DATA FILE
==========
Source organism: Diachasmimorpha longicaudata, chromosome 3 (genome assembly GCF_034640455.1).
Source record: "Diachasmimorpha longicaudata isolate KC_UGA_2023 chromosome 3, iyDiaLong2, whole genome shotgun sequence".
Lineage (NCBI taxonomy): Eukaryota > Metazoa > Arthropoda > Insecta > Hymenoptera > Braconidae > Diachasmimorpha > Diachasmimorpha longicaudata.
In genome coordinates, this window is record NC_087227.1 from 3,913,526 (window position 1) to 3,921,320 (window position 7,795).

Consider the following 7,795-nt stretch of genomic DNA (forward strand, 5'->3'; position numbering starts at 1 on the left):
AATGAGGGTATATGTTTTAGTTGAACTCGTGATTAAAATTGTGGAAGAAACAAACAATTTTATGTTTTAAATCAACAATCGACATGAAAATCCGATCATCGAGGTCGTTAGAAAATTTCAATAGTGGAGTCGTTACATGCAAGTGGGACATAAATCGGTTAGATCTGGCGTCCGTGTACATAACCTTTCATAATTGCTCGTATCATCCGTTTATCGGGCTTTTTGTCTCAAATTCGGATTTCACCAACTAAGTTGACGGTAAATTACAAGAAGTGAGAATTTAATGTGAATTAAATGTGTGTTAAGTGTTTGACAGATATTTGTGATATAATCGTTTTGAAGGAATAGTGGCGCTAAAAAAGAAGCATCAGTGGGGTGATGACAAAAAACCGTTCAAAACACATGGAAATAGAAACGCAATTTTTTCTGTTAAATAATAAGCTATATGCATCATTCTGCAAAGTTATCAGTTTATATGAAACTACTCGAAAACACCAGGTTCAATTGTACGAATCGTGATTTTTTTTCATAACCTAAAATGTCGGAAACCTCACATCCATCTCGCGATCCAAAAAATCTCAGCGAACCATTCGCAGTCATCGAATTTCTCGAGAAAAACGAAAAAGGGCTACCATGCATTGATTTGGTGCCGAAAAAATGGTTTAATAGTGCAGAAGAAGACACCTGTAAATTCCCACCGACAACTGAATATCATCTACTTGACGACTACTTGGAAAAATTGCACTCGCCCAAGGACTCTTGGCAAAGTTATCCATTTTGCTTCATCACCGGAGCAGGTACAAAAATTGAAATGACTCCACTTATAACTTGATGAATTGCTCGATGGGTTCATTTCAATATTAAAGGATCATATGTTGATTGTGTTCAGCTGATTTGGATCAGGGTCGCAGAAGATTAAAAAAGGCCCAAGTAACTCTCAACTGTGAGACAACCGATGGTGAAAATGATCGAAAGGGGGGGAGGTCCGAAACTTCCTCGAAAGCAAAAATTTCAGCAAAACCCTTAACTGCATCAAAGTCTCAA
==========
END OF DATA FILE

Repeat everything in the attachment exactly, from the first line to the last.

Source organism: Diachasmimorpha longicaudata, chromosome 3 (genome assembly GCF_034640455.1).
Source record: "Diachasmimorpha longicaudata isolate KC_UGA_2023 chromosome 3, iyDiaLong2, whole genome shotgun sequence".
Lineage (NCBI taxonomy): Eukaryota > Metazoa > Arthropoda > Insecta > Hymenoptera > Braconidae > Diachasmimorpha > Diachasmimorpha longicaudata.
In genome coordinates, this window is record NC_087227.1 from 3,913,526 (window position 1) to 3,921,320 (window position 7,795).

Consider the following 7,795-nt stretch of genomic DNA (forward strand, 5'->3'; position numbering starts at 1 on the left):
AATGAGGGTATATGTTTTAGTTGAACTCGTGATTAAAATTGTGGAAGAAACAAACAATTTTATGTTTTAAATCAACAATCGACATGAAAATCCGATCATCGAGGTCGTTAGAAAATTTCAATAGTGGAGTCGTTACATGCAAGTGGGACATAAATCGGTTAGATCTGGCGTCCGTGTACATAACCTTTCATAATTGCTCGTATCATCCGTTTATCGGGCTTTTTGTCTCAAATTCGGATTTCACCAACTAAGTTGACGGTAAATTACAAGAAGTGAGAATTTAATGTGAATTAAATGTGTGTTAAGTGTTTGACAGATATTTGTGATATAATCGTTTTGAAGGAATAGTGGCGCTAAAAAAGAAGCATCAGTGGGGTGATGACAAAAAACCGTTCAAAACACATGGAAATAGAAACGCAATTTTTTCTGTTAAATAATAAGCTATATGCATCATTCTGCAAAGTTATCAGTTTATATGAAACTACTCGAAAACACCAGGTTCAATTGTACGAATCGTGATTTTTTTTCATAACCTAAAATGTCGGAAACCTCACATCCATCTCGCGATCCAAAAAATCTCAGCGAACCATTCGCAGTCATCGAATTTCTCGAGAAAAACGAAAAAGGGCTACCATGCATTGATTTGGTGCCGAAAAAATGGTTTAATAGTGCAGAAGAAGACACCTGTAAATTCCCACCGACAACTGAATATCATCTACTTGACGACTACTTGGAAAAATTGCACTCGCCCAAGGACTCTTGGCAAAGTTATCCATTTTGCTTCATCACCGGAGCAGGTACAAAAATTGAAATGACTCCACTTATAACTTGATGAATTGCTCGATGGGTTCATTTCAATATTAAAGGATCATATGTTGATTGTGTTCAGCTGATTTGGATCAGGGTCGCAGAAGATTAAAAAAGGCCCAAGTAACTCTCAACTGTGAGACAACCGATGGTGAAAATGATCGAAAGGGGGGGAGGTCCGAAACTTCCTCGAAAGCAAAAATTTCAGCAAAACCCTTAACTGCATCAAAGTCTCAA